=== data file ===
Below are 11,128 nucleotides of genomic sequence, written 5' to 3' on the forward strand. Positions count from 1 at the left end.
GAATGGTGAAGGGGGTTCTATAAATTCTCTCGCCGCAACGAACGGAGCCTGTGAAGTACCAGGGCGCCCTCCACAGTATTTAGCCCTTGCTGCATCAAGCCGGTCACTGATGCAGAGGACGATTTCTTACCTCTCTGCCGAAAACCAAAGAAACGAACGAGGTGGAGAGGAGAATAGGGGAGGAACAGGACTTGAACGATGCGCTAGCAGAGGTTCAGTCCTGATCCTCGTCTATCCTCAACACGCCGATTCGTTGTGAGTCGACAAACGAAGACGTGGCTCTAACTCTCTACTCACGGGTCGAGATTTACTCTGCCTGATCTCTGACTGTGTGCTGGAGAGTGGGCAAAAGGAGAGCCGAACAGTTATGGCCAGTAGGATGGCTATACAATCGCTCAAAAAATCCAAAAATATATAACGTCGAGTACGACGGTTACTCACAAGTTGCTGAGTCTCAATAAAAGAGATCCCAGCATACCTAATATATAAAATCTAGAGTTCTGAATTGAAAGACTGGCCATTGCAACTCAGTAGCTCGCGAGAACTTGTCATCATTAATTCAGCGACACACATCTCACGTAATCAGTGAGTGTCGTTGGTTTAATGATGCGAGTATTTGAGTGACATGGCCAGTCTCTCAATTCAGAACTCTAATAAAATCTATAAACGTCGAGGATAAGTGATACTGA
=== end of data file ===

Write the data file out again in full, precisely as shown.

Below are 11,128 nucleotides of genomic sequence, written 5' to 3' on the forward strand. Positions count from 1 at the left end.
GAATGGTGAAGGGGGTTCTATAAATTCTCTCGCCGCAACGAACGGAGCCTGTGAAGTACCAGGGCGCCCTCCACAGTATTTAGCCCTTGCTGCATCAAGCCGGTCACTGATGCAGAGGACGATTTCTTACCTCTCTGCCGAAAACCAAAGAAACGAACGAGGTGGAGAGGAGAATAGGGGAGGAACAGGACTTGAACGATGCGCTAGCAGAGGTTCAGTCCTGATCCTCGTCTATCCTCAACACGCCGATTCGTTGTGAGTCGACAAACGAAGACGTGGCTCTAACTCTCTACTCACGGGTCGAGATTTACTCTGCCTGATCTCTGACTGTGTGCTGGAGAGTGGGCAAAAGGAGAGCCGAACAGTTATGGCCAGTAGGATGGCTATACAATCGCTCAAAAAATCCAAAAATATATAACGTCGAGTACGACGGTTACTCACAAGTTGCTGAGTCTCAATAAAAGAGATCCCAGCATACCTAATATATAAAATCTAGAGTTCTGAATTGAAAGACTGGCCATTGCAACTCAGTAGCTCGCGAGAACTTGTCATCATTAATTCAGCGACACACATCTCACGTAATCAGTGAGTGTCGTTGGTTTAATGATGCGAGTATTTGAGTGACATGGCCAGTCTCTCAATTCAGAACTCTAATAAAATCTATAAACGTCGAGGATAAGTGATACTGA